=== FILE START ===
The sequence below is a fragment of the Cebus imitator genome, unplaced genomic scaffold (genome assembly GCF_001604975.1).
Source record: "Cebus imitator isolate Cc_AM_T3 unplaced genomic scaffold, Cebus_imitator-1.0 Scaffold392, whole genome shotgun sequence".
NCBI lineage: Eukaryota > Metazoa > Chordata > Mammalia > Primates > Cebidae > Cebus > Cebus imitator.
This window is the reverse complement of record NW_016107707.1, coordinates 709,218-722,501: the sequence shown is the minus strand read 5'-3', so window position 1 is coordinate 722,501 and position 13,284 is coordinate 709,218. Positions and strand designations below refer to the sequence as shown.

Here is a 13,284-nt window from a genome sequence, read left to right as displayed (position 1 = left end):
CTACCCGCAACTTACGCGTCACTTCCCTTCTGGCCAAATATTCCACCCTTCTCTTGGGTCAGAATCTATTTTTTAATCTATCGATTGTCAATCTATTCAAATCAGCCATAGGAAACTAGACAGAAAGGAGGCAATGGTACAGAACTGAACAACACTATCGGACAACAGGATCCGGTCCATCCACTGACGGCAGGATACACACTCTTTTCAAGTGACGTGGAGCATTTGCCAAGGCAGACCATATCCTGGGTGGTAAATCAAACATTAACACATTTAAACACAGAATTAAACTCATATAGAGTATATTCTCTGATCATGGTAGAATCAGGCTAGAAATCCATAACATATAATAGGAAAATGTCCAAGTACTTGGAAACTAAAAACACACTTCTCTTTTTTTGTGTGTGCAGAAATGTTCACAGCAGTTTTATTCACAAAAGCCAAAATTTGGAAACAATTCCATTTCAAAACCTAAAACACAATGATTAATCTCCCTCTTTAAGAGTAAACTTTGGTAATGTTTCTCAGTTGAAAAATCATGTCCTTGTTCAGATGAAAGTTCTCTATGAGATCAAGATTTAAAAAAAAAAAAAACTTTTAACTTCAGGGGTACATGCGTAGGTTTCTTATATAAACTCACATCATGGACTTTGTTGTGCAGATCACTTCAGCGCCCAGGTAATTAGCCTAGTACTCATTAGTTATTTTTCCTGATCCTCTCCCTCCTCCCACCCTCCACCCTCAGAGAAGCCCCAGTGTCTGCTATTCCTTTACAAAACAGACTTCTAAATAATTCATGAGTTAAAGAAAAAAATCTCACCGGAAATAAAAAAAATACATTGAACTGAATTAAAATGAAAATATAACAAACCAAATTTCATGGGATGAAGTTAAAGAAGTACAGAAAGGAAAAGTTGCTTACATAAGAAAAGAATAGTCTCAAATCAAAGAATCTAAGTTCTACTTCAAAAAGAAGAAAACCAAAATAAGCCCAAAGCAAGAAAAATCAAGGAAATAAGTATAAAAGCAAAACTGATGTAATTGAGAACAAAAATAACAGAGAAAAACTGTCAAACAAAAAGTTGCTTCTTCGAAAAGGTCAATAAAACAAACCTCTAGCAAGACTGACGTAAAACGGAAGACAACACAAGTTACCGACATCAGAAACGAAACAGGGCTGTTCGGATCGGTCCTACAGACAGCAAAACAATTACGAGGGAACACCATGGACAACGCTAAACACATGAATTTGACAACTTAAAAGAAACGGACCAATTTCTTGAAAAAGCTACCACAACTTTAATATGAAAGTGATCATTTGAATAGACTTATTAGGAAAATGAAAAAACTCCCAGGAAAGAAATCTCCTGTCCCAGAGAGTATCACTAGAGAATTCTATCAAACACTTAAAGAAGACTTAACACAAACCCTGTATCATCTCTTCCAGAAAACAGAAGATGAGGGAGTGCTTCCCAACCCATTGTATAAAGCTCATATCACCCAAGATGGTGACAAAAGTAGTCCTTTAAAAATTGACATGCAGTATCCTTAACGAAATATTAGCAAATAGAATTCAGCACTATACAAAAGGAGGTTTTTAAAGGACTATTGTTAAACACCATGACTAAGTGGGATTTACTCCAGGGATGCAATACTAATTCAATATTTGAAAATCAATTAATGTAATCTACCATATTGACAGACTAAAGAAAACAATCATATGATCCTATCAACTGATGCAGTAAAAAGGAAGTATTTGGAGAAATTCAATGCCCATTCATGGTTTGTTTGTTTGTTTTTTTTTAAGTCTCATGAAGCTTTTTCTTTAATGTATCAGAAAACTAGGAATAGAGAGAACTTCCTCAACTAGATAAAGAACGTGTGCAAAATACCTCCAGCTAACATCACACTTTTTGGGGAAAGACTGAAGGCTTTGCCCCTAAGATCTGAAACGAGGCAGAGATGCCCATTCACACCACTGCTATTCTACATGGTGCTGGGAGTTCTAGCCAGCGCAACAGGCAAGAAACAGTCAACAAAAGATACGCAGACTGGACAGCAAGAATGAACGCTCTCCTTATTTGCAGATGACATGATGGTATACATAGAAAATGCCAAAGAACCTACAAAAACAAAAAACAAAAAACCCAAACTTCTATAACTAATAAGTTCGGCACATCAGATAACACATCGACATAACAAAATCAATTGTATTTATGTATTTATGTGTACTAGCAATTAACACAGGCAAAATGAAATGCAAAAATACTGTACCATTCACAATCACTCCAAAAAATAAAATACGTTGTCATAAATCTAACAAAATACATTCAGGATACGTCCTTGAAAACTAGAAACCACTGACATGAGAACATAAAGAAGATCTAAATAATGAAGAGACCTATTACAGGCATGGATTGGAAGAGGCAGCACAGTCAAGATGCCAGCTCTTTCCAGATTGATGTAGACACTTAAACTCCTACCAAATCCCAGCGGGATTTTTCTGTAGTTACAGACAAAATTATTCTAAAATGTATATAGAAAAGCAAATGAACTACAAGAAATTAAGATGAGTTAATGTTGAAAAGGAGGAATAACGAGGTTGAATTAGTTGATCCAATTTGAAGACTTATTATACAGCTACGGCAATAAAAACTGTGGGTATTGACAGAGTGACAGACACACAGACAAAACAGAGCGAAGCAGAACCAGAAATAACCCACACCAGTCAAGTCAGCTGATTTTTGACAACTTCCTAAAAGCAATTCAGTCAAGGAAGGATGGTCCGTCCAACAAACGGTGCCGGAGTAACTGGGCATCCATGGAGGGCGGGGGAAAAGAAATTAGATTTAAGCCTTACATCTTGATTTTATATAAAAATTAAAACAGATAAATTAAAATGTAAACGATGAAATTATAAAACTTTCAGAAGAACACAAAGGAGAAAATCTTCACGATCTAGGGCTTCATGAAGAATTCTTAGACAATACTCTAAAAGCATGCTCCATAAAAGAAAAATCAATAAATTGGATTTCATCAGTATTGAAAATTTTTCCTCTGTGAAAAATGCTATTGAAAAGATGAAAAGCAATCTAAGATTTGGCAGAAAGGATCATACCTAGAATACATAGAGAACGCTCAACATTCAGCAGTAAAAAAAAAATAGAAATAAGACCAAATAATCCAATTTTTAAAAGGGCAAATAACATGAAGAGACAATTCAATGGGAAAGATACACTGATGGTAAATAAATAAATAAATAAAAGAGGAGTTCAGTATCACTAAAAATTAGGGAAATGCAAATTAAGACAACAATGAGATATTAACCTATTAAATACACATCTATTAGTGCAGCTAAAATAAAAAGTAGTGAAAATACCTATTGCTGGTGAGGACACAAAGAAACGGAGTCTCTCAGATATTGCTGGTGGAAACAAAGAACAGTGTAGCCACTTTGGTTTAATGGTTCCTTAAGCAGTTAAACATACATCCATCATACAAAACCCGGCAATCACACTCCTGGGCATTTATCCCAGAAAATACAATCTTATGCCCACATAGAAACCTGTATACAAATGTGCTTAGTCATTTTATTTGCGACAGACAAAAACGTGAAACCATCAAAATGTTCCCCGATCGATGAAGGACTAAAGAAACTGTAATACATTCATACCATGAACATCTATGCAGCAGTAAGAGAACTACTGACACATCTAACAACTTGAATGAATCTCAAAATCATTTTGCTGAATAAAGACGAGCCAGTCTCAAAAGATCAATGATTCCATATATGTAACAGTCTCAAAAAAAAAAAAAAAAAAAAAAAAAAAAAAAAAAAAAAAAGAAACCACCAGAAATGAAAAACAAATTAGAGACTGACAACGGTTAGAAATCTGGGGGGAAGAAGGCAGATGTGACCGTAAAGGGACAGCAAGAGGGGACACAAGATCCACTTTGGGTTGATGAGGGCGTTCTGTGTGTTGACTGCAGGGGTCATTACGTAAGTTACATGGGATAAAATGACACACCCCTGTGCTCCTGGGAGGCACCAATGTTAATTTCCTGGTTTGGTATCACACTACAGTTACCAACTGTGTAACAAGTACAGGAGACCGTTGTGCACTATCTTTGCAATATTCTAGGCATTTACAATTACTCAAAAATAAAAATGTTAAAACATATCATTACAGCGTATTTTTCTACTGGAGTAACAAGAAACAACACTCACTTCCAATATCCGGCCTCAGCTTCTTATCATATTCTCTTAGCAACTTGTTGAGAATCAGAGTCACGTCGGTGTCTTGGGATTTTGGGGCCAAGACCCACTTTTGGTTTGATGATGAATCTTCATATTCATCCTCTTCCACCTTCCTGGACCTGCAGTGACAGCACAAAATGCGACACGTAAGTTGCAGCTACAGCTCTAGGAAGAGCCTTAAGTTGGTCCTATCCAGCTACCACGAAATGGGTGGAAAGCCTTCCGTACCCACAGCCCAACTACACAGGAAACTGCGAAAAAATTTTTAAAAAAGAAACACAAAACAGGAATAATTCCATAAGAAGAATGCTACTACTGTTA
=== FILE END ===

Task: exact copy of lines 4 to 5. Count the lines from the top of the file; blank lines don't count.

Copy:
This window is the reverse complement of record NW_016107707.1, coordinates 709,218-722,501: the sequence shown is the minus strand read 5'-3', so window position 1 is coordinate 722,501 and position 13,284 is coordinate 709,218. Positions and strand designations below refer to the sequence as shown.

Here is a 13,284-nt window from a genome sequence, read left to right as displayed (position 1 = left end):